Superconducting rf gradients are limited by a number of mechanisms, among them are field emission, multipactor, Lorentz detuning, global and local heating, quench fields, Q-Slope, assembly defects, and overall power use. We describe how each of these mechanisms interacts with the cavity fields and show how significant improvements may be possible assuming improvements in control over the cavity surface. New techniques such as Atomic Layer Deposition (ALD), the use of layered composites, Gas Cluster Ion Beam (GCIB) smoothing and Dry Ice Cleaning (DIC) have been proposed as ways to control the surface.

  6. Dose Limits | Department of Energy

    Office of Environmental Management (EM)

    AFDC Printable Version Share this resource Send a link to EERE: Alternative Fuels Data Center Home Page to someone by E-mail Share EERE: Alternative Fuels Data Center Home Page on Facebook Tweet about EERE: Alternative Fuels Data Center Home Page on Twitter Bookmark EERE: Alternative1 First Use of Energy for All Purposes (Fuel and Nonfuel), 2002; Level: National5Sales for4,645 3,625 1,006 492 742 33 1112011AT&T,Office of Policy,Policy ActDetroit7471 FederalDonna Friend Donna FriendLimits

  7. Ablamp Limited | Open Energy Information

    Open Energy Info (EERE)

    AFDC Printable Version Share this resource Send a link to EERE: Alternative Fuels Data Center Home Page to someone by E-mail Share EERE: Alternative Fuels Data Center Home Page on Facebook Tweet about EERE: Alternative Fuels Data Center Home Page on Twitter Bookmark EERE: Alternative Fuels Data Center Home Page onYou are now leaving Energy.gov You are now leaving Energy.gov You are being directedAnnual Siteof Energy 2,AUDIT REPORT Americium/Curium Vitrification4th DayANVAblamp Limited Jump

  8. Novacem Limited | Open Energy Information

    Open Energy Info (EERE)

    AFDC Printable Version Share this resource Send a link to EERE: Alternative Fuels Data Center Home Page to someone by E-mail Share EERE: Alternative Fuels Data Center Home Page on Facebook Tweet about EERE: Alternative Fuels Data Center Home Page on Twitter Bookmark EERE: Alternative Fuels Data Center Home Page onYou are now leaving Energy.gov You are now leaving Energy.gov You are being directedAnnual SiteofEvaluatingGroup |JilinLuOpenNorth AmericaNorthwest Rural PubNova AlincaNovacem Limited

  9. Bioethanol Limited | Open Energy Information

    Open Energy Info (EERE)

    AFDC Printable Version Share this resource Send a link to EERE: Alternative Fuels Data Center Home Page to someone by E-mail Share EERE: Alternative Fuels Data Center Home Page on Facebook Tweet about EERE: Alternative Fuels Data Center Home Page on Twitter Bookmark EERE: Alternative Fuels Data Center Home Page onYou are now leaving Energy.gov You are now leaving Energy.gov You are being directedAnnualProperty EditCalifornia: EnergyAvignon,Belcher HomesLyons Biomass FacilityBioethanol Limited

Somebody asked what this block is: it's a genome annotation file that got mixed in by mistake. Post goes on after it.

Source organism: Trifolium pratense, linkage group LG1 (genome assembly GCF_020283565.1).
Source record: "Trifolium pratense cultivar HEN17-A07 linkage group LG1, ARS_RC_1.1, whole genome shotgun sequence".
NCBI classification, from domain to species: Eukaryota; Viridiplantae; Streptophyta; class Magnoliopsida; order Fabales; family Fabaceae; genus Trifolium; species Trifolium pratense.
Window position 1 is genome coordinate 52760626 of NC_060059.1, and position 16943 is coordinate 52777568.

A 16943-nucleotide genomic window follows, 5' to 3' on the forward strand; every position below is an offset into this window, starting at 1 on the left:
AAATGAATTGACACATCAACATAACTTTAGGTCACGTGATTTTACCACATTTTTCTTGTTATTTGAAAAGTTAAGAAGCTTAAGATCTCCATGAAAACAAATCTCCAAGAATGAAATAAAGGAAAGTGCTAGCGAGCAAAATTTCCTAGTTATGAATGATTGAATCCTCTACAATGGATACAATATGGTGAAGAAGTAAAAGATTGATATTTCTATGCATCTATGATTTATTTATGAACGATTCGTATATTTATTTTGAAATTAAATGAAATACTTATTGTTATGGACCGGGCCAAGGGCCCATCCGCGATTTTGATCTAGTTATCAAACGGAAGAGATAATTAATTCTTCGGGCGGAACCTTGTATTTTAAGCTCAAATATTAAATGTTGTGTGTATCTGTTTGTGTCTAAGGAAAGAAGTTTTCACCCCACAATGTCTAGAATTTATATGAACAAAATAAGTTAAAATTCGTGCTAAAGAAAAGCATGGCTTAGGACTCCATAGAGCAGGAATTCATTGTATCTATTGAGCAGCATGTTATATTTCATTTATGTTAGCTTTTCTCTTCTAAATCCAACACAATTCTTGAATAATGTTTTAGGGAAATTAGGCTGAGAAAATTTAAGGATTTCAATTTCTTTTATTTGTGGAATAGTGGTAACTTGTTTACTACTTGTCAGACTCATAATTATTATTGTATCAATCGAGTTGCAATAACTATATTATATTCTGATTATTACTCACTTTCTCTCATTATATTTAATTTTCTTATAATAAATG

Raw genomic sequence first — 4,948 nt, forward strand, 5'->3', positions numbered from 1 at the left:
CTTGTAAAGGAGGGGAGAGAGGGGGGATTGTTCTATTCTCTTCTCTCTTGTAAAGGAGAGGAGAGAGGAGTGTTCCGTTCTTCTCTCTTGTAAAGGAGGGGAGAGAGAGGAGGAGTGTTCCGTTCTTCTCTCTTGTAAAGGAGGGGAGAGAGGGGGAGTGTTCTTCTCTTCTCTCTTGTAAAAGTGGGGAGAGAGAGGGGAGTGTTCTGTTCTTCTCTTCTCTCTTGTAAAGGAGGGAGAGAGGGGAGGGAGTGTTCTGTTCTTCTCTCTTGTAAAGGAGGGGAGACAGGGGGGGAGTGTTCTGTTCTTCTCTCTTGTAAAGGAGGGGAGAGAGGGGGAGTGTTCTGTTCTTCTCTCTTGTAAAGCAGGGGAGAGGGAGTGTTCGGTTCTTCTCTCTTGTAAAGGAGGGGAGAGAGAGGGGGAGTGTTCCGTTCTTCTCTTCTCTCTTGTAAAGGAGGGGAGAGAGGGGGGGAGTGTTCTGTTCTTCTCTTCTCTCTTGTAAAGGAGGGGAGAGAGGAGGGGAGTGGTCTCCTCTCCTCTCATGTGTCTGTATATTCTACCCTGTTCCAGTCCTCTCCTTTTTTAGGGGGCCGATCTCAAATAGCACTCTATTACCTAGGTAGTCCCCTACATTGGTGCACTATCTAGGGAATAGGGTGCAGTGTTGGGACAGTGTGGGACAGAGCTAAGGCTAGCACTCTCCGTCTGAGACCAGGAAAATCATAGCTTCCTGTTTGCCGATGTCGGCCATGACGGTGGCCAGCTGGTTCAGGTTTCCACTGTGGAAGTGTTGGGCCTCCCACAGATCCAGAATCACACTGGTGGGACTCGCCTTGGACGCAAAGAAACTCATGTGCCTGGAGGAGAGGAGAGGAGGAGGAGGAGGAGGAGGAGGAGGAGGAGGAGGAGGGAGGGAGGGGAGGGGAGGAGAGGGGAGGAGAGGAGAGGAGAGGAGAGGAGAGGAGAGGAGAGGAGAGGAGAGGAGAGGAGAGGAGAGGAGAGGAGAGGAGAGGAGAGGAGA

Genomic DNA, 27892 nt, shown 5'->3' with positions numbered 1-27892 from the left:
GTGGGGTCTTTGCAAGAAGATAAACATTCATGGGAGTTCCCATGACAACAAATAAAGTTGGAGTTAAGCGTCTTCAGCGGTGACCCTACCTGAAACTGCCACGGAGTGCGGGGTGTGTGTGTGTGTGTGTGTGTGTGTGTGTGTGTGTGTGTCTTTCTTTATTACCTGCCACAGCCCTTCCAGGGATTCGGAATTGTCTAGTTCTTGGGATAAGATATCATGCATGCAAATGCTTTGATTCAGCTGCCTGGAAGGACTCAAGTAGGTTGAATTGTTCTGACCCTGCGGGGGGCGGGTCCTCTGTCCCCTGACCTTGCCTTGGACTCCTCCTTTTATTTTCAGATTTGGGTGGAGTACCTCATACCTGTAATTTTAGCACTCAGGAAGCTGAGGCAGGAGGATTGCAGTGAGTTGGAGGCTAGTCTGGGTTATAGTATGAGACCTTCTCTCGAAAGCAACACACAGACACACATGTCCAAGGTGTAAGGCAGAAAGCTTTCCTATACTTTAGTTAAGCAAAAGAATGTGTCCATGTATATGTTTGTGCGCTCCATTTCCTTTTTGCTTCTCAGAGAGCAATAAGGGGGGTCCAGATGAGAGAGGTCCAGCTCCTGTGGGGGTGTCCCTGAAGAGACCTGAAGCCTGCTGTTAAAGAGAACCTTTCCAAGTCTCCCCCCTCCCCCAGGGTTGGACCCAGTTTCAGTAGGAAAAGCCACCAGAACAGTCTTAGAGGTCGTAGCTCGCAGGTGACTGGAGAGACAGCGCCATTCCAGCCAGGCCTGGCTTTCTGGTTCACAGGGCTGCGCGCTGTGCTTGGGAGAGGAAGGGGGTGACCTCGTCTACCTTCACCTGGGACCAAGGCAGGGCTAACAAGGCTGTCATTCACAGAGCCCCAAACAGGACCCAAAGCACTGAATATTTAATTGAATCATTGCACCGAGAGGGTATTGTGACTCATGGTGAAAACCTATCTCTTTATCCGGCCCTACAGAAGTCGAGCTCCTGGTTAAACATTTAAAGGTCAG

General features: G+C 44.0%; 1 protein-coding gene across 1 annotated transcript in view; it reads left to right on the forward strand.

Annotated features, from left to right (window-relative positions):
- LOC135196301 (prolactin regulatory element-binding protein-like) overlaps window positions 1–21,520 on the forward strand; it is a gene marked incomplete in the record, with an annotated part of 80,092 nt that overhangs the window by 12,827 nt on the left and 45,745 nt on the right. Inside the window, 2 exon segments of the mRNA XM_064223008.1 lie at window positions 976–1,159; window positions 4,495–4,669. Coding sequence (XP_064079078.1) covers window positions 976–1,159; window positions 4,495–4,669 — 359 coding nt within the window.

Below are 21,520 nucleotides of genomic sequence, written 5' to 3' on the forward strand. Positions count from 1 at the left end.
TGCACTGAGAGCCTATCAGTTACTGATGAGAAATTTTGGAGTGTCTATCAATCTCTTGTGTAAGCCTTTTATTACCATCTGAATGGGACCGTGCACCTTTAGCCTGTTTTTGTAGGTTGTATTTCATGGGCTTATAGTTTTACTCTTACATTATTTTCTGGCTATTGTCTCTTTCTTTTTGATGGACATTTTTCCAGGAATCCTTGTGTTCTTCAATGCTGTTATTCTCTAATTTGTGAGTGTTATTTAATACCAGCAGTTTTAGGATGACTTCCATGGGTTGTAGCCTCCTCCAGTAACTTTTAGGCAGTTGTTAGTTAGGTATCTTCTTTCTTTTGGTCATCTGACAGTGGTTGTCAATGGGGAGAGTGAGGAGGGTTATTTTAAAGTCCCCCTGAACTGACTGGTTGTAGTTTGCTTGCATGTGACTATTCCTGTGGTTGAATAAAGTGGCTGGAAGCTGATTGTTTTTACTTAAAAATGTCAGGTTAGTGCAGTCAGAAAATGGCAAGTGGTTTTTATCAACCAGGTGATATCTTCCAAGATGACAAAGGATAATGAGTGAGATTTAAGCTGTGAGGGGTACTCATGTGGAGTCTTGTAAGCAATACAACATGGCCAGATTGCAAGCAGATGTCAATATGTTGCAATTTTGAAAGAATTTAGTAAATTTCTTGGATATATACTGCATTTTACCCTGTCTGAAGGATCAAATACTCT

10. Lysanda Limited | Open Energy Information

    Open Energy Info (EERE)

    AFDC Printable Version Share this resource Send a link to EERE: Alternative Fuels Data Center Home Page to someone by E-mail Share EERE: Alternative Fuels Data Center Home Page on Facebook Tweet about EERE: Alternative Fuels Data Center Home Page on Twitter Bookmark EERE: Alternative Fuels Data Center Home Page onYou are now leaving Energy.gov You are now leaving Energy.gov You are being directedAnnual SiteofEvaluatingGroup |JilinLu an Group Jump to: navigation,LushuiLyme, NewLyonLysanda Limited

  11. Bound and resonance states of the dipolar anion of hydrogen cyanide: competition between threshold effects and rotation in an open quantum system

    E-Print Network [OSTI]

    K. Fossez; N. Michel; W. Nazarewicz; M. P?oszajczak; Y. Jaganathen

    2014-10-24T23:59:59.000Z

    Bound and resonance states of the dipole-bound anion of hydrogen cyanide HCN$^-$ are studied using a non-adiabatic pseudopotential method and the Berggren expansion technique involving bound states, decaying resonant states, and non-resonant scattering continuum. We devise an algorithm to identify the resonant states in the complex energy plane. To characterize spatial distributions of electronic wave functions, we introduce the body-fixed density and use it to assign families of resonant states into collective rotational bands. We find that the non-adiabatic coupling of electronic motion to molecular rotation results in a transition from the strong-coupling to weak-coupling regime. In the strong coupling limit, the electron moving in a subthreshold, spatially extended halo state follows the rotational motion of the molecule. Above the ionization threshold, electron's motion in a resonance state becomes largely decoupled from molecular rotation. Widths of resonance-band members depend primarily on the electron orbital angular momentum.

  12. Mixing of partial waves near B*B?* threshold in e?e? annihilation

    DOE Public Access Gateway for Energy & Science Beta (PAGES Beta)

    Li, Xin; Voloshin, M. B.

    2013-05-01T23:59:59.000Z

    We consider the production of B*B?* meson pairs in e?e? annihilation near the threshold. The rescattering due to pion exchange between the mesons results in a mixing between three partial wave amplitudes: two P-wave amplitudes with the total spin of the meson pair S=0 and S=2 and an F-wave amplitude. The mixing due to pion exchange with a low momentum transfer is calculable up to c.m. energy E?15–20 MeV above the threshold. We find that the P–F mixing is numerically quite small in this energy range, while the mixing of the two P-wave amplitudes is rapidly changing with energy and can reach of order one at such low energies.

  13. Direct Dose Consequences Due to DOE-STD-1027 Threshold Values

    SciTech Connect (OSTI)